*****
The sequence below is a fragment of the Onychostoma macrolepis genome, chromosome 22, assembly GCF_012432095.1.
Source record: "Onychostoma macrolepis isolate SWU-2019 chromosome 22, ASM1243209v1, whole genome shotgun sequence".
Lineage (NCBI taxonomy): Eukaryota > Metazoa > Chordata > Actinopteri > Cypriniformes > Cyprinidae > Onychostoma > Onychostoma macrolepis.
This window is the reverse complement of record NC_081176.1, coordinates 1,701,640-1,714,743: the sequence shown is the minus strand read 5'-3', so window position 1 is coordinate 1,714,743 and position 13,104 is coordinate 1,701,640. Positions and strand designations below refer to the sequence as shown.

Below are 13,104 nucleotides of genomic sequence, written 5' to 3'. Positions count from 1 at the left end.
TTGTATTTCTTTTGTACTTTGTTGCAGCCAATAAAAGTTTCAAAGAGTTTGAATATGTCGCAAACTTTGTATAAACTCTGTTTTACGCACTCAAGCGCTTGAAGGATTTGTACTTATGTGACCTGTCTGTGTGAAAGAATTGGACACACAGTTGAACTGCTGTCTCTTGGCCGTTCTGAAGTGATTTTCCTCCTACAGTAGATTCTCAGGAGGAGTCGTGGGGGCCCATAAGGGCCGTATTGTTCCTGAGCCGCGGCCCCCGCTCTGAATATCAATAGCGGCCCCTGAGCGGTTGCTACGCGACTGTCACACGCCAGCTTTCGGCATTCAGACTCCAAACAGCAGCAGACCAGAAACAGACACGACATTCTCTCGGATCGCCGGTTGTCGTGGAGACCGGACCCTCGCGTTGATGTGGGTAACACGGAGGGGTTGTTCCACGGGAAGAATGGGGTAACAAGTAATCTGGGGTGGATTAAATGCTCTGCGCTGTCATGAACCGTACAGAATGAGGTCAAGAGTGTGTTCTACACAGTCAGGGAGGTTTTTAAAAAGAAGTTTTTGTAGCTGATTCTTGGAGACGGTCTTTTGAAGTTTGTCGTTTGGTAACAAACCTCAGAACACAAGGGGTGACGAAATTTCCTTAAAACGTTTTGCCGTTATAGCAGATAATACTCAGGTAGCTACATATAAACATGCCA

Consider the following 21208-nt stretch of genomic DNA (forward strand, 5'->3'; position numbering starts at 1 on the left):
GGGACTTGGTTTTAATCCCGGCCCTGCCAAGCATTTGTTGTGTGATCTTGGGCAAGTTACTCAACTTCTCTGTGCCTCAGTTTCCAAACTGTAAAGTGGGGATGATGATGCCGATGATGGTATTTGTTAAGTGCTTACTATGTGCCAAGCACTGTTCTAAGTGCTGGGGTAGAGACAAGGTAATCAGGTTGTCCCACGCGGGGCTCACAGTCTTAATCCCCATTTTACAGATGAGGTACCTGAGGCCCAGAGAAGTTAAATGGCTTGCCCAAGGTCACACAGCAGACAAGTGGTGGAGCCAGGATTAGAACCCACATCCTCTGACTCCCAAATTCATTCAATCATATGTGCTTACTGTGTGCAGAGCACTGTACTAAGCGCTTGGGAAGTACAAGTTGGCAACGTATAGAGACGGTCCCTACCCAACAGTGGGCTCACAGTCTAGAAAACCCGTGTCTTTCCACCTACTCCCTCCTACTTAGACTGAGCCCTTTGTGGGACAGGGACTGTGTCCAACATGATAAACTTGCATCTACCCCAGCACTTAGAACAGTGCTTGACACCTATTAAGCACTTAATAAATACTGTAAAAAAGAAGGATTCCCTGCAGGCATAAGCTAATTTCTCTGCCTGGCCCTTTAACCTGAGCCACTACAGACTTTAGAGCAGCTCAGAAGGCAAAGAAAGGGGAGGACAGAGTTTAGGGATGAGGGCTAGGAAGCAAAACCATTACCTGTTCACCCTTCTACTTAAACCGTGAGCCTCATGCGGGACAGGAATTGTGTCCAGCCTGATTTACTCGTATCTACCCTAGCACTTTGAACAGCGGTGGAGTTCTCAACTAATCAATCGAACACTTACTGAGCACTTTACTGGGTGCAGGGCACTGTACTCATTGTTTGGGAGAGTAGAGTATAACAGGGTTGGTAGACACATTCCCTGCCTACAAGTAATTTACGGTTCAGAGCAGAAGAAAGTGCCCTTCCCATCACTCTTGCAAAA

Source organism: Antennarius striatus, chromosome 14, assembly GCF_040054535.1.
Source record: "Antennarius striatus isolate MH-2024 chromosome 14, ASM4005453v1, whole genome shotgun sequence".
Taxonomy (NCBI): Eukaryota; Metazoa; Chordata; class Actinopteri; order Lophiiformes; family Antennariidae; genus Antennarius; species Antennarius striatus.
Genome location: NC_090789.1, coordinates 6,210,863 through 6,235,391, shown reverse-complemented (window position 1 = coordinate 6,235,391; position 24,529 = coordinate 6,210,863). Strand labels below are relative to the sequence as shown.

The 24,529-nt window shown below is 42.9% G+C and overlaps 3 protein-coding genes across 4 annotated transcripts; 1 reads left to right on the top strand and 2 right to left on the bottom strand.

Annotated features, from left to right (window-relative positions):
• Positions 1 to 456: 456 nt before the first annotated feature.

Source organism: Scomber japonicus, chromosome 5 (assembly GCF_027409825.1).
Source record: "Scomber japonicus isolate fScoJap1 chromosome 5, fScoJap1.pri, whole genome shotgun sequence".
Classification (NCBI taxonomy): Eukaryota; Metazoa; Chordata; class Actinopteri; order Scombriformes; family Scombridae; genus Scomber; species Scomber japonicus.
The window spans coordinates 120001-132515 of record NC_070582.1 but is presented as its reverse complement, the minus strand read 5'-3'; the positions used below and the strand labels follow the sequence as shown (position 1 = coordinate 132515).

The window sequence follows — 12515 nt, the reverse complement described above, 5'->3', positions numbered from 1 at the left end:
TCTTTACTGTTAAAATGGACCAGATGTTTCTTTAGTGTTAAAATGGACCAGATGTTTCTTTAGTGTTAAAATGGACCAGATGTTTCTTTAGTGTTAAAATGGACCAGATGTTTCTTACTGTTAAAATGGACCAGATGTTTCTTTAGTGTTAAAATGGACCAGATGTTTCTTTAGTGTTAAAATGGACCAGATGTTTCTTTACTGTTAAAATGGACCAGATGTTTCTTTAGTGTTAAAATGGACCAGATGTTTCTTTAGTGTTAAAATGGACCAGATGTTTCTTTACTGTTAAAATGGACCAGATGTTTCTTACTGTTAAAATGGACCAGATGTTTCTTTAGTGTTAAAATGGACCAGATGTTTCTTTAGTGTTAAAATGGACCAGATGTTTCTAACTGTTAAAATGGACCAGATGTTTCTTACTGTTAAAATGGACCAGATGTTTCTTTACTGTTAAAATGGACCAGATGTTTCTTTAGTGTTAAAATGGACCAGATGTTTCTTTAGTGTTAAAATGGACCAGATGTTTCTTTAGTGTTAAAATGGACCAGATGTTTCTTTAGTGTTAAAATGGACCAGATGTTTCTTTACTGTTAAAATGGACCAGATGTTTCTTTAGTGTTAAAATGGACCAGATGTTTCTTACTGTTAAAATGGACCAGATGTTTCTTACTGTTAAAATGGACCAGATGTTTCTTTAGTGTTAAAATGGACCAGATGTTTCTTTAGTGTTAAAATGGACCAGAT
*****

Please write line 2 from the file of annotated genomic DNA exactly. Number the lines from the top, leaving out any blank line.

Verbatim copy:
Source record: "Onychostoma macrolepis isolate SWU-2019 chromosome 22, ASM1243209v1, whole genome shotgun sequence".